Agricultural cooperatives: Finding strength in numbers
Smallholder farmers grow a major share of the food consumed around the world and preserve rich, biodiverse landscapes. But despite their fundamental importance, many small farmers lead lives of deepening vulnerability – caught between subsistence strategies threatened by ecological degradation and commercial food systems that devalue them as cheap labour. Alternative agricultural models are urgently needed. One long-running movement still shows major untapped potential: that of agricultural cooperatives. These can enable smaller food producers to band together and access markets without losing control of their land, livelihoods, or food sovereignty.
- Smallholding family farmers grow most of our food, but do not enjoy the deserved economic fruits of their labour. In today’s global “commodity”-oriented food systems, other “value chain” actors like traders, food processing firms, and retailers capture most of the profits.
- Agricultural cooperatives can strengthen small farmers’ economic position by bringing them together in a shared enterprise. Emphasizing joint ownership and democratic control, cooperatives can enable small farmers to access markets while mitigating risks.
- The cooperative model has yet to realize its full potential for small farmers and agricultural labourers. Needed improvements include expanding the role of cooperatives in value chains and linking them more directly to stable consumer bases.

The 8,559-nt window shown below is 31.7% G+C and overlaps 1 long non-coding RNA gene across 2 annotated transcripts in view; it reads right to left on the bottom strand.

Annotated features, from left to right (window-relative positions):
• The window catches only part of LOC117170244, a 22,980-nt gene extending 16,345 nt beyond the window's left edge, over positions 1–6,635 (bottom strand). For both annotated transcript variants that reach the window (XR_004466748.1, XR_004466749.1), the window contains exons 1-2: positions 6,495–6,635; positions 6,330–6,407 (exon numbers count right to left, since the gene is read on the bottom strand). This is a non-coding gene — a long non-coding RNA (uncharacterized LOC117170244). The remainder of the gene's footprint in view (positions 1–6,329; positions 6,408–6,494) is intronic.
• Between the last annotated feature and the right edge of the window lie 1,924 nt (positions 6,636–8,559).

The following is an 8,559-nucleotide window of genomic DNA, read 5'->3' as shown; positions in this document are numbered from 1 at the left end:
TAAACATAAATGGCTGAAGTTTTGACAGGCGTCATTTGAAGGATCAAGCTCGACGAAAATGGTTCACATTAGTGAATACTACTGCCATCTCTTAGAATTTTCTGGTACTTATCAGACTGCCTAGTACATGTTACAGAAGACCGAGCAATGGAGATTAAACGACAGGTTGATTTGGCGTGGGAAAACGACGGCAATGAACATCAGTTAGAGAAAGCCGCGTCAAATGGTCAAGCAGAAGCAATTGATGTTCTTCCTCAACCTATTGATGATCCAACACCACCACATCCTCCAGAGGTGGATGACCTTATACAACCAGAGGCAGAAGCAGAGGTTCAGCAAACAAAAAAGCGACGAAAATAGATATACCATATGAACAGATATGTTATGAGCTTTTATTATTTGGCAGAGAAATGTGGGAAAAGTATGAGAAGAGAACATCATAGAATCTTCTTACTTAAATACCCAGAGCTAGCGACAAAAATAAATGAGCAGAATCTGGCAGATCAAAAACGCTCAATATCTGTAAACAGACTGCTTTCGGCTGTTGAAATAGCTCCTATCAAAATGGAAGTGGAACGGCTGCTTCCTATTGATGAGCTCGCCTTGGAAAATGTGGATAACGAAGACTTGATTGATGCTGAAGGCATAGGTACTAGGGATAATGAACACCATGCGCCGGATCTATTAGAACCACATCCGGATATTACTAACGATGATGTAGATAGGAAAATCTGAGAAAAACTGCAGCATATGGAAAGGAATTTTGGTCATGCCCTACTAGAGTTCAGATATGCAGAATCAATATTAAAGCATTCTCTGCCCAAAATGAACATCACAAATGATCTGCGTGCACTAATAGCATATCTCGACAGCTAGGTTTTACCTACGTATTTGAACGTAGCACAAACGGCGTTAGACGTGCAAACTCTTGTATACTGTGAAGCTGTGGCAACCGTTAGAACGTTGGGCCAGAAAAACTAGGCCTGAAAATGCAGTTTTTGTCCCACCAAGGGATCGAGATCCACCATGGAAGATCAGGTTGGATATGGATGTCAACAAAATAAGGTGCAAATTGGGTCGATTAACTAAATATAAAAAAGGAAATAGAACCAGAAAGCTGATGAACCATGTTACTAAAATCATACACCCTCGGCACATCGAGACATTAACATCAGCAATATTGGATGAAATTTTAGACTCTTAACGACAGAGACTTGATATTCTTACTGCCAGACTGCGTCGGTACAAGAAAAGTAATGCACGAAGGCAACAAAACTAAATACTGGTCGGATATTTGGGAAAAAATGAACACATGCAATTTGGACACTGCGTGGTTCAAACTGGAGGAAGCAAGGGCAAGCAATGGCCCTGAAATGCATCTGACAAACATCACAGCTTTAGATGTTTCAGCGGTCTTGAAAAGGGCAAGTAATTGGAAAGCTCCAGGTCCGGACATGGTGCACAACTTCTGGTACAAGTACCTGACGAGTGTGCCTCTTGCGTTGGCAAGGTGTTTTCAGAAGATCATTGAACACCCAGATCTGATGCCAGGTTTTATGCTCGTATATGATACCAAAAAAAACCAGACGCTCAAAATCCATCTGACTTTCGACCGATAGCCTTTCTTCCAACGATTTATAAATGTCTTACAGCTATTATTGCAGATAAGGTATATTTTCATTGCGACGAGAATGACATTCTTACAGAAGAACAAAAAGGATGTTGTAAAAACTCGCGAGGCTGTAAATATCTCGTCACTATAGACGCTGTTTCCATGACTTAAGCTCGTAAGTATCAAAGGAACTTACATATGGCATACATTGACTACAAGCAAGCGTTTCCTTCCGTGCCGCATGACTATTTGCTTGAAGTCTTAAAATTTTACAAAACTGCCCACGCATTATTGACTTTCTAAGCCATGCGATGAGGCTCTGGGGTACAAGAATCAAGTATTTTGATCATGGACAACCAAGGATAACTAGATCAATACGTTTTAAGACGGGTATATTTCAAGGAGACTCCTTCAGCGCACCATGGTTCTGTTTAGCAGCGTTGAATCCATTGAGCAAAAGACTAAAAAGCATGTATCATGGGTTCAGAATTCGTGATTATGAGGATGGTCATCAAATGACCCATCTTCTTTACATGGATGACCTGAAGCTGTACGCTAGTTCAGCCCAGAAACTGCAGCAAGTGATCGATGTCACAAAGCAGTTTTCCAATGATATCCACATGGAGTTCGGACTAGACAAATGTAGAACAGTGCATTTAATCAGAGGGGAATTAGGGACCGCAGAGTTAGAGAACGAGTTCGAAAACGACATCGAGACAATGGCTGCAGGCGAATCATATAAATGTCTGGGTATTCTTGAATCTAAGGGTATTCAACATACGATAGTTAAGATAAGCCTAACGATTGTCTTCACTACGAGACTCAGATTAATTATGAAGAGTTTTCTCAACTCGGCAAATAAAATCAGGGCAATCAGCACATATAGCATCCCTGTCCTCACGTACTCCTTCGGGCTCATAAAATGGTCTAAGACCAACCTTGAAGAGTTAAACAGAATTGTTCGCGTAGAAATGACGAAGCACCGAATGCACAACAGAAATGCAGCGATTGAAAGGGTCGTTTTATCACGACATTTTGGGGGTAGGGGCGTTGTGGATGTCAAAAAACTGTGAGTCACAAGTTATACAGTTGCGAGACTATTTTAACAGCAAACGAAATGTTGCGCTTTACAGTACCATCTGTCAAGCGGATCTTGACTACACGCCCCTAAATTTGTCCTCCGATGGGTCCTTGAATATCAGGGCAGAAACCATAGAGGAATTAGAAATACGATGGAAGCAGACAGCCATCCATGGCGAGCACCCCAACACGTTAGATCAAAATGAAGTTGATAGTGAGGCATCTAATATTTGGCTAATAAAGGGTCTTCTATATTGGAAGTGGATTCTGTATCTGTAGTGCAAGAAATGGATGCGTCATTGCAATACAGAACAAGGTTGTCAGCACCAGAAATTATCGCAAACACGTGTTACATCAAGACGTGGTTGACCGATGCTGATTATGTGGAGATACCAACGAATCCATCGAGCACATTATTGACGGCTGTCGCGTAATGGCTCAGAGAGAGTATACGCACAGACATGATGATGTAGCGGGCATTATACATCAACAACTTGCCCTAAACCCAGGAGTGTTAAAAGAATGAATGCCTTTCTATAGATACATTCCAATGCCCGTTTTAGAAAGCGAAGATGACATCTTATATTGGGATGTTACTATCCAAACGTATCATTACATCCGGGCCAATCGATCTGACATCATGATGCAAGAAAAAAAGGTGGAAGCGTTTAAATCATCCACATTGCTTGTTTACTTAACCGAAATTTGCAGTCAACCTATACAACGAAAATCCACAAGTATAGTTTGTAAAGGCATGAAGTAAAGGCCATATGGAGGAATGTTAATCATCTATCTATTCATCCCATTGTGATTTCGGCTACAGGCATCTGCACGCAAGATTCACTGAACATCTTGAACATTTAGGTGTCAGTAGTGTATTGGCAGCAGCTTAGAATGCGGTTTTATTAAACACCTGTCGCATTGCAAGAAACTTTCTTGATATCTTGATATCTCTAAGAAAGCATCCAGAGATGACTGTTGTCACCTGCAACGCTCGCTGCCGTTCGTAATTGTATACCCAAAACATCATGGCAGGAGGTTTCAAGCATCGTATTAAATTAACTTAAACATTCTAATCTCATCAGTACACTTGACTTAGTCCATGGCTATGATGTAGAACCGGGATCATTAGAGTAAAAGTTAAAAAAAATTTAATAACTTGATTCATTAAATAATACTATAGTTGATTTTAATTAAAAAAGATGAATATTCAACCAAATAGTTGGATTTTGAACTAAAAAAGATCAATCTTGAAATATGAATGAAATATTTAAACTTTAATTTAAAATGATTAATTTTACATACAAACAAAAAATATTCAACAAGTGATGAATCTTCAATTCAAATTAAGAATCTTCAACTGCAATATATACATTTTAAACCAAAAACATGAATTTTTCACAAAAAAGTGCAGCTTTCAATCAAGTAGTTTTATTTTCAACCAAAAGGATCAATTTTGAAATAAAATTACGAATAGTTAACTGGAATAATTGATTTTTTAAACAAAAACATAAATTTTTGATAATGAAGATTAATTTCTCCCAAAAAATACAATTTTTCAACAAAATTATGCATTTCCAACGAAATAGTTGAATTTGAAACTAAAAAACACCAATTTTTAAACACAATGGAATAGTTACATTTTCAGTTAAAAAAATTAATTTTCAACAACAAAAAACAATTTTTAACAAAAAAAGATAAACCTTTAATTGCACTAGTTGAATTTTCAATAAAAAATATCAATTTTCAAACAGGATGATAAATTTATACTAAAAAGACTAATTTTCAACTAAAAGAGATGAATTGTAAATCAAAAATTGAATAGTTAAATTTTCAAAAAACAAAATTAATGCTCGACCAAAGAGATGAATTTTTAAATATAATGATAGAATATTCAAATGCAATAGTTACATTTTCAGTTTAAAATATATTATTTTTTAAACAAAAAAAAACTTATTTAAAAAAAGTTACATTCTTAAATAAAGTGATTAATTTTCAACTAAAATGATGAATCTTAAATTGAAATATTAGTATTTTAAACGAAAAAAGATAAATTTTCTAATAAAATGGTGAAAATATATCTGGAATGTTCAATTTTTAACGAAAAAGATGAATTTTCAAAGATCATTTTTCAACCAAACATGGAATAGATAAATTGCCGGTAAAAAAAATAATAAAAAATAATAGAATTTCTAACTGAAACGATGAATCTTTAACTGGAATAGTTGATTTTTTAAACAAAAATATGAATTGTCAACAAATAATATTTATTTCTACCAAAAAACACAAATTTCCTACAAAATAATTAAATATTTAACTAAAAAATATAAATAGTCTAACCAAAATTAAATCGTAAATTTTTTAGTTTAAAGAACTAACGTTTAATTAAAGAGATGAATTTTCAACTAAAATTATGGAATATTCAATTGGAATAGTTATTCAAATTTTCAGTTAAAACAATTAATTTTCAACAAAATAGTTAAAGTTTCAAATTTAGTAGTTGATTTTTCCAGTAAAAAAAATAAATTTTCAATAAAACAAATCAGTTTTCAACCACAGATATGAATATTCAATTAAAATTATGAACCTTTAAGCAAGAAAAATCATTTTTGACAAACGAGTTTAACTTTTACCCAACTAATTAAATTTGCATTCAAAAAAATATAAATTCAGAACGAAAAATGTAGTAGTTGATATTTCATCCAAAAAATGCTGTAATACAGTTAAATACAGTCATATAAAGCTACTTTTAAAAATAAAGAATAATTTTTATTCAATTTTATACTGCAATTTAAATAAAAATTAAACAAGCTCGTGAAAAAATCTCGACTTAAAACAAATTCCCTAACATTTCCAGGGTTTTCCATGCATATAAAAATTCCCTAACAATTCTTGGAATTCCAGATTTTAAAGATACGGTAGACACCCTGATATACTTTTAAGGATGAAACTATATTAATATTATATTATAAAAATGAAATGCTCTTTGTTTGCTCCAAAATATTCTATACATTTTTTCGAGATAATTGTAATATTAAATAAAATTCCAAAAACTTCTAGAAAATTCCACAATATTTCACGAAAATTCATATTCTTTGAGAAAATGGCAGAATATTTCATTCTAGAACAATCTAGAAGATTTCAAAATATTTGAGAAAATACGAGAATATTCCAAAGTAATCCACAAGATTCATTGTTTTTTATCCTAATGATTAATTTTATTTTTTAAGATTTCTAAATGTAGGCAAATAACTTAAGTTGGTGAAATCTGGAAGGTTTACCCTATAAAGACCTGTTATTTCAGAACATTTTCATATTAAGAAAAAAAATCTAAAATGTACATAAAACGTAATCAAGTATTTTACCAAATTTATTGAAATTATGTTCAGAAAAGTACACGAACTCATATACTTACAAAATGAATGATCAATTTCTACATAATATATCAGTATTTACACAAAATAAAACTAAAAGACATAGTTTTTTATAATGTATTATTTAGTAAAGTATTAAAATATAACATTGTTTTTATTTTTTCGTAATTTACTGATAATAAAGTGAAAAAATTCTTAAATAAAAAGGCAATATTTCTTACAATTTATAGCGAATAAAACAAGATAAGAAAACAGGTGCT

- Policymakers should create an enabling environment for cooperatives with tax and legal incentives, direct subsidies, trainings, awareness-raising efforts, and preferential trade terms for sustainably produced goods (including processed items).
Commodity market rollercoaster
Despite trends towards large-scale industrial agriculture, smallholding farmers still produce a major share of the food consumed globally (on less than 30% of all agricultural land). According to recent estimates, farms smaller than five hectares produce at least half the world’s food.3 And in sub-Saharan Africa and Asia, for example, farms smaller than two hectares provide over 70% of people’s food calories. Globalized agricultural export markets are often portrayed as a major development opportunity for smallholders, their families, and communities. However, these evolving “commodity” export markets bear significant risks, owing especially to speculation-enhanced rollercoaster price dynamics and arguably unfair distribution of risks and profits. The examples of quinoa, a recently popularized “superfood”, and coffee, a still-growing global mainstay, are illustrative of key issues.
In the case of coffee, smallholders constitute over 80% of growers in developing countries,4 but they are largely left out of the wider value chains (e.g. processing or retail) and resulting profits.5 The situation has worsened significantly in recent years: coffee prices have fallen by two-thirds, and coffee farmers’ earnings have halved in real terms since the 1980s, despite ongoing retail market growth.6 Overall, the capture of global agricultural value chains by big multinational firms – including hedge funds, commodity traders, large-scale food processing firms and retailers, and related conglomerates – has financialized our food systems and relegated smallholders to the role of cheap producers of raw goods.7 These smallholders’ socio-economic vulnerability further increases if they abandon traditional practices of subsistence and crop diversity, which enable them to feed themselves and maintain livelihoods when markets fail.